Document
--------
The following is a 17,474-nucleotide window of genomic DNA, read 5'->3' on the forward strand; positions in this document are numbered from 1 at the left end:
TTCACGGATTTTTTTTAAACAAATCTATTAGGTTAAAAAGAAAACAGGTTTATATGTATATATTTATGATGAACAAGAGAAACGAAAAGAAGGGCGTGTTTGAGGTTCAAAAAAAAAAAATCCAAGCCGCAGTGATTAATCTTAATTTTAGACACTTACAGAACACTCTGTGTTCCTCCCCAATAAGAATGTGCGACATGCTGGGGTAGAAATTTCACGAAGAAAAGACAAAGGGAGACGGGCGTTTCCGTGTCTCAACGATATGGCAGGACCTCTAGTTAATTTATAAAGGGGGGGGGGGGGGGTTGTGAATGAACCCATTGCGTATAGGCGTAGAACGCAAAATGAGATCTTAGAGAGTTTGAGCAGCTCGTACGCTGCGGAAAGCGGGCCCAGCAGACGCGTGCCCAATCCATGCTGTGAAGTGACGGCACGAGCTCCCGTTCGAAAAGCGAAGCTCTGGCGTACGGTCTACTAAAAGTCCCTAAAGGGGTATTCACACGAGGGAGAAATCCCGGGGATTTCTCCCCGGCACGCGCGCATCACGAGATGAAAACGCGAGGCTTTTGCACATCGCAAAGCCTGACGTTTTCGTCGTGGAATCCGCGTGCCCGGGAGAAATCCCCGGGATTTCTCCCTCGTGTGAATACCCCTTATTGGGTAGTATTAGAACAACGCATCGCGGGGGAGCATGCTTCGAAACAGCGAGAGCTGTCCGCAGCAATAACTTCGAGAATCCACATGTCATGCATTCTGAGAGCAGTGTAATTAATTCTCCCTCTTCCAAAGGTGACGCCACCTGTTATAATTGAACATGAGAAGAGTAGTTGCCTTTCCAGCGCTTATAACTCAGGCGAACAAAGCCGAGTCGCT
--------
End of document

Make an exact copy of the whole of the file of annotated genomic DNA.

The following is a 17,474-nucleotide window of genomic DNA, read 5'->3' on the forward strand; positions in this document are numbered from 1 at the left end:
TTCACGGATTTTTTTTAAACAAATCTATTAGGTTAAAAAGAAAACAGGTTTATATGTATATATTTATGATGAACAAGAGAAACGAAAAGAAGGGCGTGTTTGAGGTTCAAAAAAAAAAAATCCAAGCCGCAGTGATTAATCTTAATTTTAGACACTTACAGAACACTCTGTGTTCCTCCCCAATAAGAATGTGCGACATGCTGGGGTAGAAATTTCACGAAGAAAAGACAAAGGGAGACGGGCGTTTCCGTGTCTCAACGATATGGCAGGACCTCTAGTTAATTTATAAAGGGGGGGGGGGGGGGTTGTGAATGAACCCATTGCGTATAGGCGTAGAACGCAAAATGAGATCTTAGAGAGTTTGAGCAGCTCGTACGCTGCGGAAAGCGGGCCCAGCAGACGCGTGCCCAATCCATGCTGTGAAGTGACGGCACGAGCTCCCGTTCGAAAAGCGAAGCTCTGGCGTACGGTCTACTAAAAGTCCCTAAAGGGGTATTCACACGAGGGAGAAATCCCGGGGATTTCTCCCCGGCACGCGCGCATCACGAGATGAAAACGCGAGGCTTTTGCACATCGCAAAGCCTGACGTTTTCGTCGTGGAATCCGCGTGCCCGGGAGAAATCCCCGGGATTTCTCCCTCGTGTGAATACCCCTTATTGGGTAGTATTAGAACAACGCATCGCGGGGGAGCATGCTTCGAAACAGCGAGAGCTGTCCGCAGCAATAACTTCGAGAATCCACATGTCATGCATTCTGAGAGCAGTGTAATTAATTCTCCCTCTTCCAAAGGTGACGCCACCTGTTATAATTGAACATGAGAAGAGTAGTTGCCTTTCCAGCGCTTATAACTCAGGCGAACAAAGCCGAGTCGCT